Eric Cantor has a reputation as being one of the idea guys in the Republican Party, and the one he unveiled Wednesday was, at first glance, pretty smart.
"Today, we are launching YouCut -- a first-of-its-kind project designed to defeat the permissive culture of runaway spending in Congress," Cantor announced. "It allows YOU to vote, both online and on your cell phone, on spending cuts that you want to see the House -- YOUR HOUSE -- enact. That's right, instead of Washington telling YOU how THEY will spend YOUR money, YOU can tell THEM how to save it." (And yes, all those CAPITAL LETTERS were in the blog post Cantor published on Andrew Breitbart's BigGovernment.com to promote the idea.)
The gist is pretty simple. Go to Cantor's new Web site, and every week, you can vote for a federal program you want cut. And whichever one wins, the GOP will... well, the GOP basically won't do anything about it, because -- at least until November -- they don't control the House. But they'll call for an up-or-down vote on eliminating the program.
The only problem is that the proposed cuts don't add up to very much. (One program, a Department of Housing and Urban Development grant that awards money to Ph.D. students working on urban issues, only costs $200,000 a year.) The proposed federal budget next year is more than $3.8 trillion; if every single one of the programs Cantor put up for voting this week was eliminated, that would save a little less than $6 billion. Which is a lot of money, but only about .16 percent of the total.
And in fact, leading House Republicans have issued very excited press releases about spending projects that cost more, in some cases, than the programs Cantor wanted to cut. Rep. Mike Pence, R-Ind., for instance, was happy to take credit for $3.7 million in grants the Federal Aviation Administration is sending to the Randolph County Airport in Winchester, Ind. But that kind of money could keep doctoral students living high off the HUD hog for nearly 15 years. (Well, not that high on the hog; the HUD program provides $25,000 stipends annually to each recipient.)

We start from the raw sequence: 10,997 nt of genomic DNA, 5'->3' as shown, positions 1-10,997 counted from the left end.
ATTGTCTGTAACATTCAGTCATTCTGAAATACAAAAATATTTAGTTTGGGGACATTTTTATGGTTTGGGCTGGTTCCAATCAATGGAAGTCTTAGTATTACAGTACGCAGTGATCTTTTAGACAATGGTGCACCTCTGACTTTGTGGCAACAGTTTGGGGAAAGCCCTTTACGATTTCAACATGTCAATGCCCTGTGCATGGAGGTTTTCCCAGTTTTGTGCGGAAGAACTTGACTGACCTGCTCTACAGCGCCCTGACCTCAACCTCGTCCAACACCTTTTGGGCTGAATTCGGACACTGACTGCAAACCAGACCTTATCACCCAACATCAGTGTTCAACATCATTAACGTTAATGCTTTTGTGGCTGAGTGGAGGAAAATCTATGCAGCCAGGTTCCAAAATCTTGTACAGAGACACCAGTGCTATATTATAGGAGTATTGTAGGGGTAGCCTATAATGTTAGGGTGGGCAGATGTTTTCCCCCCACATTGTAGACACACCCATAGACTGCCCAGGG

Cantor spokesman Brad Dayspring says members can nominate projects, or the public can send ideas in. And he mocked Democrats for pointing out how little actual money the YouCut program would save. But when I asked him Wednesday what would happen if someone proposed cutting, say, Pence's airport grant, he didn't reply.
Which belies the real point of YouCut: to make it look like Republicans are being responsive to voter anger over federal spending. Just like John McCain spent the 2008 election railing about earmarks (when things like, say, the Pentagon cost far more money), the GOP can make some political hay out of minor programs that sound silly. And when Democrats don't let them cut the programs, Republicans will have a nice campaign issue to talk about. After all, they need something else to highlight in between their calls for massive -- and expensive! -- tax cuts.
Watch Cantor pitch his YouCut plan here:
Update: Cantor spokesman Brad Dayspring sent along the following after this post went up: "Since the DNC is now on record noting how small these common-sense spending cuts are, we presume that Democrat members – starting with Speaker Pelosi – should have no problem allowing a full debate on each measure selected by the American people. Heck, perhaps a few Democrats might actually vote for a spending cut."